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Iceberg vs. Ice Floe: What’s The Difference?

As we slowly start to see some of the more devastating effects of global warming, the melting of ice in the Arctic has become a matter of grave concern. But you may be struggling to understand some of the finer details of melting ice, such as the difference between icebergs and ice floe.

An iceberg is a large mass of freshwater ice that has broken off of a glacier or an ice shelf. An ice floe is a large, flat pack of floating ice. The difference between the two is that most of the ice floe’s mass is above the water’s surface, while about 90% of an iceberg’s mass is underwater.

While understanding how ice forms may seem like a somewhat trivial exercise, it is becoming increasingly critical for global citizens to understand precisely how various natural phenomena cause ice to melt in multiple ways.

Creating awareness is the first step towards finding a solution to the melting of ice in the arctic. So let’s look at how icebergs and ice floe are formed and what distinguishes one from the other.

The Formation of Icebergs & Ice Floe

Icebergs are formed through the calving of glaciers and ice sheets facing the open sea. Calving is the breaking off of chunks of ice from the edge of a glacier or sheet.

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This sudden release and breaking away from the larger body of ice can leave behind enormous fragments, with icebergs sometimes reaching a height of more than 100m (300ft) above the sea surface and weighing as much as 10 million tonnes.

The largest iceberg ever recorded, Iceberg B-15, was larger than the island of Jamaica and had a surface area of approximately 11,000 square kilometers (4,200 square miles).

On the other hand, Ice floe is merely an accumulation of floating ice found in Arctic regions. However, they do not originate from land and form in open water.

Where waters are calmer, ice floe forms from frozen seawater, crystallizing into “frazil freezes” that form sheets and grow below water. They will form pancake-like masses of ice that stack together to form fully-fledged ice floes that drift through the ocean in more tumultuous seas.

NOTE: Icebergs are formed on land and enter the water through calving. Ice floes are formed in the ocean and carry far less mass, most of which accumulates above the eater’s surface.

To put the magnitude of some of these frosty behemoths into context, it may be helpful to look at some of the largest icebergs and ice floes that have been discovered throughout history.

Largest Icebergs & Ice Floes Ever Recorded

While ice floes range in size from small (20-100m/65-328ft wide) to medium (100-500m/330-1,640ft) to big (500-2,000m/1,600-6,600ft) to vast (2-10km/1.2-6.2mi) to giant (>10km/>6.2m), the biggest ice floe ever recorded was discovered in Georgia by the British Air Force in 2020, measuring 93 miles (150km) long and 30 miles (48km) wide.

However, icebergs tend to get all of the attention, and there are countless stories of colossal icebergs being found in our oceans. Here’s a look at the ten largest icebergs ever recorded:

Iceberg B-15, which broke off of the Ross Ice Shelf In Antarctica in 2000, has already been mentioned a surface area of approximately 11,000 square kilometers (4,200 square miles) but has been broken apart and disintegrated after disintegrating floating across the Antarctic ocean.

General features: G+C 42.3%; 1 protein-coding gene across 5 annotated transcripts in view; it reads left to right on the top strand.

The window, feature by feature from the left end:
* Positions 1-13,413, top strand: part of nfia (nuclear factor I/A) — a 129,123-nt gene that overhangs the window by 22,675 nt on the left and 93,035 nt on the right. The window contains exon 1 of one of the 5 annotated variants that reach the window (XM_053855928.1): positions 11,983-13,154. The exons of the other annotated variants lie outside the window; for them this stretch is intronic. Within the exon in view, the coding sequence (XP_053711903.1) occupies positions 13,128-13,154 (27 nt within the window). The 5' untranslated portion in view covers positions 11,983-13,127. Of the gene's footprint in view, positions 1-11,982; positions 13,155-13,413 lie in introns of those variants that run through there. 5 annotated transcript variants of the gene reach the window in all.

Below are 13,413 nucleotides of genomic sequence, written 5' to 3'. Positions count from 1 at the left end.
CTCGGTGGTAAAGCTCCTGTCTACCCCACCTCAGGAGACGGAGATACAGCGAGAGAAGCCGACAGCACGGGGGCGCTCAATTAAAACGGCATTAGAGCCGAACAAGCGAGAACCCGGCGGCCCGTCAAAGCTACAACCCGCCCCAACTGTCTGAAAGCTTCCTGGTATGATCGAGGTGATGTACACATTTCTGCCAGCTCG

Iceberg A-38, which was calved from the Filchner-Ronne Ice Shelf in Antarctica in 1998, had a surface area of approximately 6,900 square kilometers (2,664 square miles). It has since split into two parts and was later broken down into several smaller icebergs.

Iceberg B-15A, which broke off of Iceberg B-15, recorded a surface area of 6,400 square kilometers (2471 square miles) after breaking off in 2002. It was broken apart when colliding with the Drygalski Ice Tongue broke apart and disintegrated in the open sea.

Iceberg A-38, which was calved from the Larsen C Ice Shelf in Antarctica in 2017, covers a surface area of approximately 5,800 square kilometers (2,239 square miles) and is still drifting through the ocean.

Iceberg C-19 also broke away from the Ross Ice Shelf in 2002 and had a surface area of approximately 5,500 square kilometers (2,123 square miles) but has since disintegrated in the open ocean.

Iceberg B-9 broke off the Ross Ice Shelf in 1987 and covered a surface area of 5,390 square kilometers (2081 square miles).

Iceberg B-31 broke off the Pine Island Glacier in Antarctica in 2013 and covered a surface area of 660 square kilometers (254 square miles).

With a surface area of 310 square kilometers (119 square miles), Iceberg D-16 broke off from the Fimbul Ice Shelf in Antarctica in 2006.

Iceberg Petermann Ice Island broke off of the Petermann Glacier in Greenland in 2010 and covered a surface area of 260 square kilometers (100 square miles).

Finally, Iceberg B-44 also broke off of the Pine Island Glacier and covered a surface area of 256 square kilometers (98 square miles).

Icebergs and ice floes are not the only forms that ice takes in the coldest regions of the planets.

In fact, ice presents itself in many ways inland, on coastlines, and over the ocean. Understanding the nature of icebergs and ice floes, it helps to take the formation and size of ice caps, ice sheets, and ice shelves into consideration.

Ice Caps, Ice Sheets & Ice Shelves

Ice caps are masses of ice that can form around the edges of a series of glaciers, typically centered at its highest point (massif). They are commonly found at the top of mountains.

Typically, an ice cap covers a surface area of less than 50,000 square kilometers (19,300 square miles). Polar ice caps are found in high-altitude regions and aren’t strictly considered ice caps because they’re usually larger than the 50,000 square kilometer limit for ice caps. Still, they’re commonly referred to as ice caps nonetheless.

Ice sheets (or continental glaciers), on the other hand, are large masses of glacier ice covering the land that surrounds it with a width greater than 50,000km (20,000 miles).

They are typically warmer at their base than on the surface due to geothermal heat in some Arctic regions. When melting, water will lubricate the ice sheet, which flows faster and creates what is known as ice streams.

The Arctic Ice Sheet is the single largest mass of ice on earth and covers just less than 14 million square kilometers. Greenland’s ice sheet, which covers roughly 82% of Greenland’s surface, covers more than 1.7 million square kilometers (656,400 square miles).

Ice shelves are thick, floating slabs of ice formed from glaciers and ice flowing down a coastline. They are only found in Canada, Greenland, Russia, and Antarctica and have a thickness of anywhere between 100 and 1,000 meters (328-3280 feet).

They are formed by the forces of gravity where ice meets the shoreline, accumulating into massive bodies of tightly packed ice that resembles a flat landmass.